House Bill 3407 is requested in partnership with Eastern Oregon Counties Association and would go into effect immediately upon passage. At the time of press, the legislation has 12 Chief Co-Sponsors including House and Senate members and bipartisan support in the House.
Of more than 100 bills in the House Committee on Education, legislation from Rep. Owens and Rep. Alonso León is one of only two bills related to COVID-19’s negative impact on K-12 education
SALEM, Ore. – Despite the enormous disruption COVID-19 has had on Oregon’s education system, only two bills in the House Committee on Education address the negative effects of COVID-19 on students.
Representative Mark Owens (R-Crane) and Representative Teresa Alonso León (D- Woodburn) are chief sponsors of HB 2962, which would direct a formal evaluation of students’ education needs resulting from COVID-19 closures, a step towards identifying how students can recover from gaps in learning.
“It is critical we identify and address the serious gap in education our students have experienced during the last 12 months because of COVID-19 and government-mandated stay-at-home orders,” said Rep. Owens, who also serves as a member of the Crane School Board. “There is much more we should be doing as lawmakers to address this critical issue for Oregon students, and it is great to see the bipartisan support for this proposal that will hopefully lead to others.”
“We should not be hiding from the truth that virtual learning has seriously harmed our kids’ educational development,” added House Republican Leader Christine Drazan (R-Canby.) “After Oregon’s education officials announced plans to abandon standardized testing that would measure learning gaps, we need proposals like this more than ever.”
Negative academic effects from distance learning still have not been adequately measured in Oregon, and plans to do so have been delayed.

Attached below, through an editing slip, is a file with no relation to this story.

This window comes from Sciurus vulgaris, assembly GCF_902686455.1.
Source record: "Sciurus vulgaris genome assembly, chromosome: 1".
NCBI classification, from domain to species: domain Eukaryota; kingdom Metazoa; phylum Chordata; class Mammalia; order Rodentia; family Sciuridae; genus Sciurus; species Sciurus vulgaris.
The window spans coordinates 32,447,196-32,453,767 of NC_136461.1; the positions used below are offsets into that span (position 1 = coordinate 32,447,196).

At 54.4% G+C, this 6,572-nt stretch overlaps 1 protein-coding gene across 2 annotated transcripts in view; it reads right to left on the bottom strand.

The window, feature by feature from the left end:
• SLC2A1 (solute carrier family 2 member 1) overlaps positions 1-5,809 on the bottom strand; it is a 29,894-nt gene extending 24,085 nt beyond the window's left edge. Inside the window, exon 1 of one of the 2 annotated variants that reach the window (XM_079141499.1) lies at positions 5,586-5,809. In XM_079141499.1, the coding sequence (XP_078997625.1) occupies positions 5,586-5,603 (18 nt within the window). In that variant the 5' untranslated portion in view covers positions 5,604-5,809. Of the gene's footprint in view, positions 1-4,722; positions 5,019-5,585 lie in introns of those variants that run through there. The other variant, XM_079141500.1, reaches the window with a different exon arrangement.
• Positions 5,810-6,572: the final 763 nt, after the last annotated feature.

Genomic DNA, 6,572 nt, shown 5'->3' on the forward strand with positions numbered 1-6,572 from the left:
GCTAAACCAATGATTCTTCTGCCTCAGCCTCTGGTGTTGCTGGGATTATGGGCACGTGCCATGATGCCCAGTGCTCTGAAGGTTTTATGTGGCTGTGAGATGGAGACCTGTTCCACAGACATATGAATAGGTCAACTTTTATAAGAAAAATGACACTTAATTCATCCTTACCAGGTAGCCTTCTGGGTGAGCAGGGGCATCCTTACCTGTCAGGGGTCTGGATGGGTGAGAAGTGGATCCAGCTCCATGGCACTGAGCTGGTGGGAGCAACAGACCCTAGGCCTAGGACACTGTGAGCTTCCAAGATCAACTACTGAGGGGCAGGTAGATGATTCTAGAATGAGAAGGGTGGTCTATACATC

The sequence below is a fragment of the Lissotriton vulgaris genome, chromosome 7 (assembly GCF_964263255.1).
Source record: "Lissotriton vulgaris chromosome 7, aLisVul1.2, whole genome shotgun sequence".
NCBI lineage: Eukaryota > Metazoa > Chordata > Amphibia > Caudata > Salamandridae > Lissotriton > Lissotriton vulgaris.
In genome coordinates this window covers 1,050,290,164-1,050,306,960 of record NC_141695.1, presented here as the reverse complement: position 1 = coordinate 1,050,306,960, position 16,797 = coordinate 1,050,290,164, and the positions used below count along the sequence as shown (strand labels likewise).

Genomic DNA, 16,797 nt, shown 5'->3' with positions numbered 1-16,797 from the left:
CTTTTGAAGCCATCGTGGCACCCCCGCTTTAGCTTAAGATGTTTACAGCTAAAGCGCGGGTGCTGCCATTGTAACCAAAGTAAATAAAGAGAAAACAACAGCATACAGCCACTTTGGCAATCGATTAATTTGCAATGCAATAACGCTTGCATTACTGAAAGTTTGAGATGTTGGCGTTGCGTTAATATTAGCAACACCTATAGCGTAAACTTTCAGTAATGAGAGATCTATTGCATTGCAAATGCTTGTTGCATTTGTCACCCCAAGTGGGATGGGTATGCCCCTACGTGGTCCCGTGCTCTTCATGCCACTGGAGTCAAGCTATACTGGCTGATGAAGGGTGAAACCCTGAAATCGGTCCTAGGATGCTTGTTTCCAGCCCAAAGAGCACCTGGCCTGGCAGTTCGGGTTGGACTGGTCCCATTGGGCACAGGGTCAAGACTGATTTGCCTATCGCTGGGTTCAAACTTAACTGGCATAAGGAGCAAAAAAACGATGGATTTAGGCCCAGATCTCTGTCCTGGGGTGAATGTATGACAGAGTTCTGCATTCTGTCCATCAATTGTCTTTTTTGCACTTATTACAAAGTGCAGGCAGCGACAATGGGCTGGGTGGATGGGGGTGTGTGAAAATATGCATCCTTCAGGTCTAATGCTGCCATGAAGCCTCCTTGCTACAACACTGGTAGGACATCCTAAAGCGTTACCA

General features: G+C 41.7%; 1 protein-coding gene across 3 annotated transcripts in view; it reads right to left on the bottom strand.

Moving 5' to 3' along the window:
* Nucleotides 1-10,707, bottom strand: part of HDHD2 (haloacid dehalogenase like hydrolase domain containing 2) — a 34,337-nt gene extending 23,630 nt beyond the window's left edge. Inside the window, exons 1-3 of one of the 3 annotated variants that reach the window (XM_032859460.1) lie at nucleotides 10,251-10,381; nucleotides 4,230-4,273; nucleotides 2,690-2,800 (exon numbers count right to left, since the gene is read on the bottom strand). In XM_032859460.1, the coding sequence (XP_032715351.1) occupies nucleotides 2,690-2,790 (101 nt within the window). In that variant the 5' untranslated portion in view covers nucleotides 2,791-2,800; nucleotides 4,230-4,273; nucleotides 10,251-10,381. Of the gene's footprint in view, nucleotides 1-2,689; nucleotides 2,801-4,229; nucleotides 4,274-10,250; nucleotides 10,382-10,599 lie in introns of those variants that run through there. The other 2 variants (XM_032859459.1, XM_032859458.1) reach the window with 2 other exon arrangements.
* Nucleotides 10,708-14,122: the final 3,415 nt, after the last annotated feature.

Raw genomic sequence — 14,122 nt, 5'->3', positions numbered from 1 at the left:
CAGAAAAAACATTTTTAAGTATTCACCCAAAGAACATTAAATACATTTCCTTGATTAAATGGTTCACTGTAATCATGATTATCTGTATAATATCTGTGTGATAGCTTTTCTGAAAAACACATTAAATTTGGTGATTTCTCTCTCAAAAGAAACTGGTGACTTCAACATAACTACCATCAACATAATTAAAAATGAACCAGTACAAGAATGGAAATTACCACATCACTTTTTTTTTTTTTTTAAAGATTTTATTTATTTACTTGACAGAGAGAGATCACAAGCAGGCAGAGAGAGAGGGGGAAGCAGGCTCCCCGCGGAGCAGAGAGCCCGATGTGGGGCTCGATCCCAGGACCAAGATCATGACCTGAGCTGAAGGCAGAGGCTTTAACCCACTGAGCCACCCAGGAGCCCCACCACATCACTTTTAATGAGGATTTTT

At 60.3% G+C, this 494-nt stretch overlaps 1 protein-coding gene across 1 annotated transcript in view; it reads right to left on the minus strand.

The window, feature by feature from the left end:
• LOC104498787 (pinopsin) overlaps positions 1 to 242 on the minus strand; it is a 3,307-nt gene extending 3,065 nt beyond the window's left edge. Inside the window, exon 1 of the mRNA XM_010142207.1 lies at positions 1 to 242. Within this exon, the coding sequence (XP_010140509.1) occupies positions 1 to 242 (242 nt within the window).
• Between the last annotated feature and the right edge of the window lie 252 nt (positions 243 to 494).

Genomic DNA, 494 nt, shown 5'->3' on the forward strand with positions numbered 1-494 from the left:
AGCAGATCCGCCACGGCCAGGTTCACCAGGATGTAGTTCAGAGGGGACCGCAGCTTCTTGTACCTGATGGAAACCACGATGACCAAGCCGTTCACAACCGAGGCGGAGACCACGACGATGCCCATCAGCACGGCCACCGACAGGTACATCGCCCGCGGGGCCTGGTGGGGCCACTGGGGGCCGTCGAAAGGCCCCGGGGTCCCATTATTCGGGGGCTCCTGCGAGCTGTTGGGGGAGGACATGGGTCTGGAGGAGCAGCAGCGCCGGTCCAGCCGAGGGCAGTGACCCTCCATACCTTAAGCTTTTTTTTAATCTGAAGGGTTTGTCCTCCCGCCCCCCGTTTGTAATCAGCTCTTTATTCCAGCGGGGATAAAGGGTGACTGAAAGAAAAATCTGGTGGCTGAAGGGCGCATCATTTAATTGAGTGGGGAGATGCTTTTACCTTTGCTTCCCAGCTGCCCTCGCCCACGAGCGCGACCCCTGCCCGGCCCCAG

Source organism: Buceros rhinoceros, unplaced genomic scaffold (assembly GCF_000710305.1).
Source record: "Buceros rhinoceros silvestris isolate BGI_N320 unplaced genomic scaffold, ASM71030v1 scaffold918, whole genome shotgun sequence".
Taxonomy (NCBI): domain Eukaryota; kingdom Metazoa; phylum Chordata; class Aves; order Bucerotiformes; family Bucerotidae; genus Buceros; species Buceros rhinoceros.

Even 2020 high school graduation rates are misleading since the Oregon Department of Education drastically altered its graduation standards. As recently as 2017, Oregon had the second-worst graduation rate in the country. The full impact of virtual learning on graduation rates is still not clear.
Miguel Cardona, the Secretary of Education selected by President Joe Biden, affirmed the need for evaluations nationwide when saying that student data obtained from standardized tests is important to help education officials create policy and target resources where they are most needed. “We have to make sure we laser-focused on addressing inequities that have existed for years. … Every bit of data helps,” added Cardona during a legislative conference.
Oregon remains the second to last state for reopened schools according to a tracker from Burbio, a website that aggregates school government, library and community event information and consists of more than 80,000 K-12 school calendars from all fifty states.
Numerous studies have been conducted which indicate a correlation between native mental health impacts for children due to closed schools:
“Beginning in April 2020 the proportion of children’s mental health-related ED visits among all pediatric ED visits increased and remained elevated through October. Compared with 2019, the proportion of mental health-related visits for children aged 5-11 and 12-17 years increased 24 percent and 31 percent respectively.” – Centers for Disease Control and Prevention, November 13, 2020.
Additionally, most states in the country have been reopening after a variety of studies point to safe conditions that would allow willing students to attend school in-person with minimal COVID-19 risks:
The CDC guidance, under President Biden, recommends that schools can reopen with successfully implemented mitigation strategies.
“Our data indicate that schools can reopen safely if they develop and adhere to specific SARS-CoV-2 prevention policies.” – American Academy of Pediatrics, January 6, 2021.
“…we see no indication that in-person school reopenings have increased COVID-19 hospitalizations in the counties below 36-44 new COVID-19 hospitalizations per 100,000 per week. Neither the levels nor the trends change in any direction when schools open in [counties below 36-44 new COVID-19 hospitalizations per 100,000 per week], even as far as 6 weeks after schools reopened. In fact, we often see precise estimates suggesting declines in hospitalizations in these low-baseline COVID-19 counties…” – National Center for Research on Education Access and Choice (REACH), Tulane University, January 4, 2021.
HB 3350 is a second bill that addresses COVID-19’s impact on education.